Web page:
Businesses interested in crowdfunding must register with the Montana Secretary of State. All investment monies must be deposited into a Montana-accredited financial institution. The business must have a specific plan and purpose. All important information about the venture must be disclosed to the investor. Individuals who have been in trouble with the law or regulatory agencies may not raise money under this exemption.
The new CEO of the National Association of Wheat Growers wants to make sure farmers have a strong voice in writing the 2018 Farm Bill. Chandler Goule will begin July 5 as the organization’s top executive in Washington, D.C. He is moving over from his previous job as senior vice president of programs at the National Farmers Union. Goule said both organizations are grassroots, farmer-driven organizations.
The Animal Legal Defense Fund(ALDF) has released a video that supposedly depicts scenes of animal abuse and neglect at a Nebraska pig breeding farm owned and operated by The Maschoffs.In the video, ALDF also identifies Hormel Foods, a pork company with which The Maschhoffs is a supplier.
HB 515 Engrossed 2016 Regular Session Anders Abstract: Removes the exemption from inspection applicable to the slaughter of animals. Present law provides that the requirement for the inspection of the slaughter of animals and the preparation of carcasses, parts thereof, meat and meat food products shall not apply when certain conditions are met. Proposed law modifies present law by removing the slaughter of animals from the exemption of inspection.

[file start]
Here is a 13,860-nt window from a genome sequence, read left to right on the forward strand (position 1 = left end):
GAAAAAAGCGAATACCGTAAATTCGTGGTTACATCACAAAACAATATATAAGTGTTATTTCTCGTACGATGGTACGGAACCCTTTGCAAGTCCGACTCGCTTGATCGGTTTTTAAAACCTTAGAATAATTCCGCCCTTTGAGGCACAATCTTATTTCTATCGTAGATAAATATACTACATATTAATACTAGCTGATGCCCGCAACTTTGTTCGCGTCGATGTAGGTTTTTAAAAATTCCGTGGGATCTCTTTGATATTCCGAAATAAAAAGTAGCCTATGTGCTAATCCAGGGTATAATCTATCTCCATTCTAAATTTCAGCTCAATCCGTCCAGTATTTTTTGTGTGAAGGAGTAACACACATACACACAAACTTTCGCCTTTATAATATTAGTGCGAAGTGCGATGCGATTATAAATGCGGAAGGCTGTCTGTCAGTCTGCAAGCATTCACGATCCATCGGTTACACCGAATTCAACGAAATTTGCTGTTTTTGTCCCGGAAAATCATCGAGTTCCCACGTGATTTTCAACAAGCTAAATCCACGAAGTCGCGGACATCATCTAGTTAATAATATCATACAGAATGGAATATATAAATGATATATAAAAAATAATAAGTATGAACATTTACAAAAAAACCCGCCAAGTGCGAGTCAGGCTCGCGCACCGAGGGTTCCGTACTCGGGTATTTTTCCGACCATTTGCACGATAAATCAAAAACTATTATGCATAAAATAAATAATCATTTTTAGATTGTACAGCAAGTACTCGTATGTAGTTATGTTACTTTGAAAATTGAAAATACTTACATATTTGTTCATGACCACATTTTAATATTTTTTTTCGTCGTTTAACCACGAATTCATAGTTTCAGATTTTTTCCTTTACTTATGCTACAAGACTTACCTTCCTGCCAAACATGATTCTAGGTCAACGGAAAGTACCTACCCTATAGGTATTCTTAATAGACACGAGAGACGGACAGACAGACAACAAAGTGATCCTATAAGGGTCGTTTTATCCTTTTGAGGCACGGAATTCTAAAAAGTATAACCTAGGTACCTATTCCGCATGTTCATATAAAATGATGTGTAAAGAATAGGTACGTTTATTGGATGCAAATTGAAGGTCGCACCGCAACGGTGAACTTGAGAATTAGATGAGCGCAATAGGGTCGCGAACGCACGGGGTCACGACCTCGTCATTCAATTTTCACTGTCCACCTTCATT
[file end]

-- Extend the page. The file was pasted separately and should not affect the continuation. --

Senator Jerry Johnson, Chairman of the Agriculture Committee of the Legislature, announced that he has contacted members of Congress, including the Chair and Ranking Member of a key House Appropriations Committee Subcommittee, urging Congress to intervene to require OSHA to commence formal rulemaking before implementing a significant and very costly change affecting farmer cooperatives and other anhydrous fertilizer retailers, and their customers, farmers. Senator Johnson is also contacting his counterparts as legislative committee agricultural chairs in each of the 50 states legislatures through State Agriculture and Rural Leaders to encourage them to weigh in on this issue as well.
The Occupational Safety and Health Administration (OSHA) issued an enforcement memorandum notifying of its intention to begin enforcing a change in interpretation of the exemption of retail facilities handling anhydrous ammonia from the applicable Process Safety Management (PSM) standards (PSM of Highly Hazardous Chemicals – 29 CFR 1910.119) that are currently applicable only to anhydrous manufacturing and wholesale storage facilities. Under the change in interpretation, farmer cooperatives and other crop nutrient product retailers handling anhydrous ammonia fertilizers, would suddenly be subject to costly compliance costs which includes costs of staffing, recordkeeping, equipment replacement and other costs. A survey of its members by the Nebraska Cooperative Council found that compliance costs per coop could exceed $10 million apiece.